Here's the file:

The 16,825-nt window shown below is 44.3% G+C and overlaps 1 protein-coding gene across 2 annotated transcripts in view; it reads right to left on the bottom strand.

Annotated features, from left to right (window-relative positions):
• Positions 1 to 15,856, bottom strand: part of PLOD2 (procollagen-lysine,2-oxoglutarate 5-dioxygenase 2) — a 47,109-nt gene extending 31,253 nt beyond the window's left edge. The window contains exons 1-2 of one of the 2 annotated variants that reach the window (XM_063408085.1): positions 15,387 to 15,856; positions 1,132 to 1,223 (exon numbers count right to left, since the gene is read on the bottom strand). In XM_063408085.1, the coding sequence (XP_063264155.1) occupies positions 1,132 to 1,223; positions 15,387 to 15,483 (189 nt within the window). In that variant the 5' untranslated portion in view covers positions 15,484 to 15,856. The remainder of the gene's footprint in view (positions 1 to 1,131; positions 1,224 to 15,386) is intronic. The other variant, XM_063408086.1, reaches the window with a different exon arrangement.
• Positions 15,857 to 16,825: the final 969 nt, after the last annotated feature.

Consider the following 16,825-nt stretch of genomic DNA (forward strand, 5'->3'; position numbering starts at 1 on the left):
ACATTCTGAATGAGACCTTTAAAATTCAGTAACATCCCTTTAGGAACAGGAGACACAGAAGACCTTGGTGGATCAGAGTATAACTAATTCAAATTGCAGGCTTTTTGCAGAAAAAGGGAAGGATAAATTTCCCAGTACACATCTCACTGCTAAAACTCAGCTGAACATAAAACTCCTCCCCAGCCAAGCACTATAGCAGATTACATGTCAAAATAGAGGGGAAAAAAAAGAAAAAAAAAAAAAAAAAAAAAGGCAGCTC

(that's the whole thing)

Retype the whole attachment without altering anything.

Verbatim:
The 16,825-nt window shown below is 44.3% G+C and overlaps 1 protein-coding gene across 2 annotated transcripts in view; it reads right to left on the bottom strand.

Annotated features, from left to right (window-relative positions):
• Positions 1 to 15,856, bottom strand: part of PLOD2 (procollagen-lysine,2-oxoglutarate 5-dioxygenase 2) — a 47,109-nt gene extending 31,253 nt beyond the window's left edge. The window contains exons 1-2 of one of the 2 annotated variants that reach the window (XM_063408085.1): positions 15,387 to 15,856; positions 1,132 to 1,223 (exon numbers count right to left, since the gene is read on the bottom strand). In XM_063408085.1, the coding sequence (XP_063264155.1) occupies positions 1,132 to 1,223; positions 15,387 to 15,483 (189 nt within the window). In that variant the 5' untranslated portion in view covers positions 15,484 to 15,856. The remainder of the gene's footprint in view (positions 1 to 1,131; positions 1,224 to 15,386) is intronic. The other variant, XM_063408086.1, reaches the window with a different exon arrangement.
• Positions 15,857 to 16,825: the final 969 nt, after the last annotated feature.

Consider the following 16,825-nt stretch of genomic DNA (forward strand, 5'->3'; position numbering starts at 1 on the left):
ACATTCTGAATGAGACCTTTAAAATTCAGTAACATCCCTTTAGGAACAGGAGACACAGAAGACCTTGGTGGATCAGAGTATAACTAATTCAAATTGCAGGCTTTTTGCAGAAAAAGGGAAGGATAAATTTCCCAGTACACATCTCACTGCTAAAACTCAGCTGAACATAAAACTCCTCCCCAGCCAAGCACTATAGCAGATTACATGTCAAAATAGAGGGGAAAAAAAAGAAAAAAAAAAAAAAAAAAAAAGGCAGCTC